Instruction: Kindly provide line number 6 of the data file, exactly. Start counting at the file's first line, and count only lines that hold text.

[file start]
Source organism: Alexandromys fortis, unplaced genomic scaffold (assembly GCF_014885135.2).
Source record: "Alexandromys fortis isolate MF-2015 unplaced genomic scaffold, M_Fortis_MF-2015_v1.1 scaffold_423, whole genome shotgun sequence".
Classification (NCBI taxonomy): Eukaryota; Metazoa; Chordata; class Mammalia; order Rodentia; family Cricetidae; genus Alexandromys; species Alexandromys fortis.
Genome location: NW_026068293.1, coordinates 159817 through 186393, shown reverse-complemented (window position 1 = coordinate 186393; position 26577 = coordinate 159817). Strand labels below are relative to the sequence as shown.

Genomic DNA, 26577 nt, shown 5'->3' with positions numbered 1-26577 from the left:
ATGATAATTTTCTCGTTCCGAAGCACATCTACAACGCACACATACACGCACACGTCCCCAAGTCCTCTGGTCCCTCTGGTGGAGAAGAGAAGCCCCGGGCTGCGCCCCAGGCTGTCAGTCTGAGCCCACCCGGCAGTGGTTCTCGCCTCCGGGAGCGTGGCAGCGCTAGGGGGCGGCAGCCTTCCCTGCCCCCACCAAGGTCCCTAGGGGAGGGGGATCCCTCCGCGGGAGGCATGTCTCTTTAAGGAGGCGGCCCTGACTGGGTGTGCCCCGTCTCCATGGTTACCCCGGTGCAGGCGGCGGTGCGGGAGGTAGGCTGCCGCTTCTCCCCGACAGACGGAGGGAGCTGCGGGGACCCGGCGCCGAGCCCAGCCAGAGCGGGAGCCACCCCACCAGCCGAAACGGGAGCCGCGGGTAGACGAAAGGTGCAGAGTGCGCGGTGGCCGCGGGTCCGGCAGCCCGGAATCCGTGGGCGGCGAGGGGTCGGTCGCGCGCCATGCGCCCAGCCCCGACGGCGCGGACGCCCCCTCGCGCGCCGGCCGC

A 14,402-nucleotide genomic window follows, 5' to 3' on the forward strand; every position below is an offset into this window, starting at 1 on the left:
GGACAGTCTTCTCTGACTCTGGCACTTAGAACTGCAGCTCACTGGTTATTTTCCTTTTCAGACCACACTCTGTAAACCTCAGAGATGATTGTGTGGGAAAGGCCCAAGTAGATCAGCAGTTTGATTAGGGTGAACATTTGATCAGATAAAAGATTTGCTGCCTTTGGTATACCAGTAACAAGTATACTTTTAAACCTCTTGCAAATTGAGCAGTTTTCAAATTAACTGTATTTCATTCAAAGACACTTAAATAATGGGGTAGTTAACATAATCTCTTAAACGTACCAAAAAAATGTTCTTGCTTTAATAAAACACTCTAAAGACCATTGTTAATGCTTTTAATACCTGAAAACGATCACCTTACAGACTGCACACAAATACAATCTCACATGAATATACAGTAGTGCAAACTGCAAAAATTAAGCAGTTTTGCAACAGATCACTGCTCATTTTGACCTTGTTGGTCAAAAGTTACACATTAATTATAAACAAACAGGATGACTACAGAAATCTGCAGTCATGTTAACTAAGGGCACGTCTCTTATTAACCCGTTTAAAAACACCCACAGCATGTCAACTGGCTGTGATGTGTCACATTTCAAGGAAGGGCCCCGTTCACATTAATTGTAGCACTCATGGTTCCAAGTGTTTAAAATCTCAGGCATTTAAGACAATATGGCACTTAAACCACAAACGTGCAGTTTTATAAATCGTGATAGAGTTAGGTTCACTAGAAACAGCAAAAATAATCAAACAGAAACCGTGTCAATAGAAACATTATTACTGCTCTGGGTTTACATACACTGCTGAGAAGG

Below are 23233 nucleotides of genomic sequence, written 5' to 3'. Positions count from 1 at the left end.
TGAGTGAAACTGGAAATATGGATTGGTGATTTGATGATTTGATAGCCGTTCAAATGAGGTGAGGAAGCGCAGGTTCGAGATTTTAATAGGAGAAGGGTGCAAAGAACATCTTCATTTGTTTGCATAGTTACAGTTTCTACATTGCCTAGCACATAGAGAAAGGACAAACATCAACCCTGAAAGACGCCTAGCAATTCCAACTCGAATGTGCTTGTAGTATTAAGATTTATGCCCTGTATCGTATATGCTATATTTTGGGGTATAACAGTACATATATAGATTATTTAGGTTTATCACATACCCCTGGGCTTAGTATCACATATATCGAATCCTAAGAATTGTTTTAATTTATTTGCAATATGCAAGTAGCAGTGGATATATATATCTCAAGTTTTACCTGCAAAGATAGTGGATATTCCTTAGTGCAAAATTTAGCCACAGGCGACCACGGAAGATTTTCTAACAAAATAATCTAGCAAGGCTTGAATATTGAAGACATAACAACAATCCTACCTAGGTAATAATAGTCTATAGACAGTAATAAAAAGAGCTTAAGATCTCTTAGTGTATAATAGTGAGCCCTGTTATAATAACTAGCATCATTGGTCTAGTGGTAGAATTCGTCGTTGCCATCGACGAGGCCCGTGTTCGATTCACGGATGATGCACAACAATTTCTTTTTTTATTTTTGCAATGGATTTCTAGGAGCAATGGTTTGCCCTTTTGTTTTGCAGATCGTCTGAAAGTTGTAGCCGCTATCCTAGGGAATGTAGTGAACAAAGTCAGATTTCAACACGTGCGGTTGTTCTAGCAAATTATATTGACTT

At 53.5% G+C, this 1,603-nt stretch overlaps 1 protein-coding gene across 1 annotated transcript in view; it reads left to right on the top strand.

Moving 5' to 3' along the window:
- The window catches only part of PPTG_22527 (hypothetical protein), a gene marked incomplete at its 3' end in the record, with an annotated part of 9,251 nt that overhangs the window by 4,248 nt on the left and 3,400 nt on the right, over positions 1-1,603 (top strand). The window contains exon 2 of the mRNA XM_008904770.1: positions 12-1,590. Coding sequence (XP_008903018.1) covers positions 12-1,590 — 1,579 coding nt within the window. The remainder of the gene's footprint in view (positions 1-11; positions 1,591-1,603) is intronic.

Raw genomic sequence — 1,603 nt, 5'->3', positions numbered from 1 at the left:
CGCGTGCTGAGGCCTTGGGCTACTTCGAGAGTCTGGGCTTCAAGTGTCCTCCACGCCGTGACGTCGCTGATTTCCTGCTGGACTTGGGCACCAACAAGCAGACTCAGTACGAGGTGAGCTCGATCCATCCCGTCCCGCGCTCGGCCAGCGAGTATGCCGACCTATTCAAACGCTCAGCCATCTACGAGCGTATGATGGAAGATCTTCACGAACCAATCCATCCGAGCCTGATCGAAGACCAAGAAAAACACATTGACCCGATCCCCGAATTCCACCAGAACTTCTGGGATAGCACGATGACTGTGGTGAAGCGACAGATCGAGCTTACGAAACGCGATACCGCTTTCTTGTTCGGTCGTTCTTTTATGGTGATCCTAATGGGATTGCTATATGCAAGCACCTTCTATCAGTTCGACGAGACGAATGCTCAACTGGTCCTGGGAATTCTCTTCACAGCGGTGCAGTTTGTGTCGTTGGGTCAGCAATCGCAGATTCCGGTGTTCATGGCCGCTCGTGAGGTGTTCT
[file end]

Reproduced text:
ATGATAATTTTCTCGTTCCGAAGCACATCTACAACGCACACATACACGCACACGTCCCCAAGTCCTCTGGTCCCTCTGGTGGAGAAGAGAAGCCCCGGGCTGCGCCCCAGGCTGTCAGTCTGAGCCCACCCGGCAGTGGTTCTCGCCTCCGGGAGCGTGGCAGCGCTAGGGGGCGGCAGCCTTCCCTGCCCCCACCAAGGTCCCTAGGGGAGGGGGATCCCTCCGCGGGAGGCATGTCTCTTTAAGGAGGCGGCCCTGACTGGGTGTGCCCCGTCTCCATGGTTACCCCGGTGCAGGCGGCGGTGCGGGAGGTAGGCTGCCGCTTCTCCCCGACAGACGGAGGGAGCTGCGGGGACCCGGCGCCGAGCCCAGCCAGAGCGGGAGCCACCCCACCAGCCGAAACGGGAGCCGCGGGTAGACGAAAGGTGCAGAGTGCGCGGTGGCCGCGGGTCCGGCAGCCCGGAATCCGTGGGCGGCGAGGGGTCGGTCGCGCGCCATGCGCCCAGCCCCGACGGCGCGGACGCCCCCTCGCGCGCCGGCCGC